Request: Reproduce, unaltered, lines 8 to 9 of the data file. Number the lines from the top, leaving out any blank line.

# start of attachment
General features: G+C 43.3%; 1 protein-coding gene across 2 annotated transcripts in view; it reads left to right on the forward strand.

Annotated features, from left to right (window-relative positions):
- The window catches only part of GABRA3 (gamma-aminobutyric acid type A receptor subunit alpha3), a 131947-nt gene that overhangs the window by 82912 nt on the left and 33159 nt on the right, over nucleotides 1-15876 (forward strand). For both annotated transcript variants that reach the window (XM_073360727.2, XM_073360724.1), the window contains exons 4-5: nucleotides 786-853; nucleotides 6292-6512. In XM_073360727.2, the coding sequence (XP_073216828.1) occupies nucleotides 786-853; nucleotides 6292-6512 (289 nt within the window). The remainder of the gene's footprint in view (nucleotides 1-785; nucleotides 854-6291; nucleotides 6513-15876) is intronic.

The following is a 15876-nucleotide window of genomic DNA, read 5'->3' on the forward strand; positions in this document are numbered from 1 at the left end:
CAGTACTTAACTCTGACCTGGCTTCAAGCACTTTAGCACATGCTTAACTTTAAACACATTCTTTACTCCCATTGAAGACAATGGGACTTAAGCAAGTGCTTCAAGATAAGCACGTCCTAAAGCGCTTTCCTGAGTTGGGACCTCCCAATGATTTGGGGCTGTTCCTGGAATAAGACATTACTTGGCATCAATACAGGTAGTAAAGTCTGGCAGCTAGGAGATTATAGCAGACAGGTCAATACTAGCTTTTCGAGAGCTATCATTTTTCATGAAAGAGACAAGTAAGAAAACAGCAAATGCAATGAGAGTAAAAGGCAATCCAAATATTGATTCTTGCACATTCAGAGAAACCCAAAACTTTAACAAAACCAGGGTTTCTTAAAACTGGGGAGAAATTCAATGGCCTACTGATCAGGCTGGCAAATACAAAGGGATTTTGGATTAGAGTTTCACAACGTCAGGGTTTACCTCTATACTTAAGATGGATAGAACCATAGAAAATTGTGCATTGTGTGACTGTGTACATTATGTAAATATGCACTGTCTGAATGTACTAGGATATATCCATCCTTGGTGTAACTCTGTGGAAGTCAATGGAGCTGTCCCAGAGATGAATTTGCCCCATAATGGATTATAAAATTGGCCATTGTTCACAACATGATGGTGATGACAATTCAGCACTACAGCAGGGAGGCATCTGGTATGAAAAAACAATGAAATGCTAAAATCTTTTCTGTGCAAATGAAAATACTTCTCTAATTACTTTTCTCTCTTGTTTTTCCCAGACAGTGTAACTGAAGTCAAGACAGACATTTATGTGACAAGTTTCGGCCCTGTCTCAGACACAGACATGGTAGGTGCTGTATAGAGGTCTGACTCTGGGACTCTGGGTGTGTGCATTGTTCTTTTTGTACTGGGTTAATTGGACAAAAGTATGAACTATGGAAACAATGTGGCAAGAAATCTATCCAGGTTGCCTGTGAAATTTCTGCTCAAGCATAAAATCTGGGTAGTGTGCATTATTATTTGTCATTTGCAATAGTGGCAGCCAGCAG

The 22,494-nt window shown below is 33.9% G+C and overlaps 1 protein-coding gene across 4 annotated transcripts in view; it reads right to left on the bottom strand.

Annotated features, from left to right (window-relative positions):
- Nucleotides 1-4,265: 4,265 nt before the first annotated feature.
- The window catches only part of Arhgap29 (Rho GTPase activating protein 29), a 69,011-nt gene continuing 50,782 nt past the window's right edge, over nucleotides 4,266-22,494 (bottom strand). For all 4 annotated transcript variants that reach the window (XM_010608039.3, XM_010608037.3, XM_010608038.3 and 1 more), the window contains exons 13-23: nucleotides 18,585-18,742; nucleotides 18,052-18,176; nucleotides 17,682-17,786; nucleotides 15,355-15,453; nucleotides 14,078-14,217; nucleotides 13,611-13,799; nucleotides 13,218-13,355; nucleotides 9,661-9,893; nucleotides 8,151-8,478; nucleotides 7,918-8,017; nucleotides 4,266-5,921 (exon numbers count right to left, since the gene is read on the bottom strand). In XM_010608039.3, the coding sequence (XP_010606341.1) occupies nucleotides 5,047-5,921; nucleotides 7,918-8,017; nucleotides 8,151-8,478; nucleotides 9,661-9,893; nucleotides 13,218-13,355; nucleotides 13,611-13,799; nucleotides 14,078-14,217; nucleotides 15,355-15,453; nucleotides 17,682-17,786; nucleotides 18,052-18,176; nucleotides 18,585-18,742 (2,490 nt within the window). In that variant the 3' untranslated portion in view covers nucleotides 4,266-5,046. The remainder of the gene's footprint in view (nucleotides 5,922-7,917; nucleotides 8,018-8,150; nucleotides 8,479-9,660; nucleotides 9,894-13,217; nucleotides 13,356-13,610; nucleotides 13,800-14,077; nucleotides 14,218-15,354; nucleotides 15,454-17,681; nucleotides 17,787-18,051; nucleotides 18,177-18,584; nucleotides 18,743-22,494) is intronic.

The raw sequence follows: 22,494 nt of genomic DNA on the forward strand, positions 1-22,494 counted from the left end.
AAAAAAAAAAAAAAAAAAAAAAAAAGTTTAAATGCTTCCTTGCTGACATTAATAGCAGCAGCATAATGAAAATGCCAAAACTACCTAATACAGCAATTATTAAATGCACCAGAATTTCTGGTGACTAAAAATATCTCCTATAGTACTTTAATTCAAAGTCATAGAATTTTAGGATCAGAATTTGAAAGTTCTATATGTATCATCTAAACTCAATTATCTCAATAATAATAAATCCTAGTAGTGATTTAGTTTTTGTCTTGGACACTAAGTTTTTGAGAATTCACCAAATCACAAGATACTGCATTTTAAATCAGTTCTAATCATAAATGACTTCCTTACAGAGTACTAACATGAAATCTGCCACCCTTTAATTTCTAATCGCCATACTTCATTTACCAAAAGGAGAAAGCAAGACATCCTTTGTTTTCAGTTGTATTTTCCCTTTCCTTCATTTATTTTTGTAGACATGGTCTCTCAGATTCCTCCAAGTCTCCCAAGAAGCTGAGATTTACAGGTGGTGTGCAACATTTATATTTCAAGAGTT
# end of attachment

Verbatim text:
- Nucleotides 1-4,265: 4,265 nt before the first annotated feature.
- The window catches only part of Arhgap29 (Rho GTPase activating protein 29), a 69,011-nt gene continuing 50,782 nt past the window's right edge, over nucleotides 4,266-22,494 (bottom strand). For all 4 annotated transcript variants that reach the window (XM_010608039.3, XM_010608037.3, XM_010608038.3 and 1 more), the window contains exons 13-23: nucleotides 18,585-18,742; nucleotides 18,052-18,176; nucleotides 17,682-17,786; nucleotides 15,355-15,453; nucleotides 14,078-14,217; nucleotides 13,611-13,799; nucleotides 13,218-13,355; nucleotides 9,661-9,893; nucleotides 8,151-8,478; nucleotides 7,918-8,017; nucleotides 4,266-5,921 (exon numbers count right to left, since the gene is read on the bottom strand). In XM_010608039.3, the coding sequence (XP_010606341.1) occupies nucleotides 5,047-5,921; nucleotides 7,918-8,017; nucleotides 8,151-8,478; nucleotides 9,661-9,893; nucleotides 13,218-13,355; nucleotides 13,611-13,799; nucleotides 14,078-14,217; nucleotides 15,355-15,453; nucleotides 17,682-17,786; nucleotides 18,052-18,176; nucleotides 18,585-18,742 (2,490 nt within the window). In that variant the 3' untranslated portion in view covers nucleotides 4,266-5,046. The remainder of the gene's footprint in view (nucleotides 5,922-7,917; nucleotides 8,018-8,150; nucleotides 8,479-9,660; nucleotides 9,894-13,217; nucleotides 13,356-13,610; nucleotides 13,800-14,077; nucleotides 14,218-15,354; nucleotides 15,454-17,681; nucleotides 17,787-18,051; nucleotides 18,177-18,584; nucleotides 18,743-22,494) is intronic.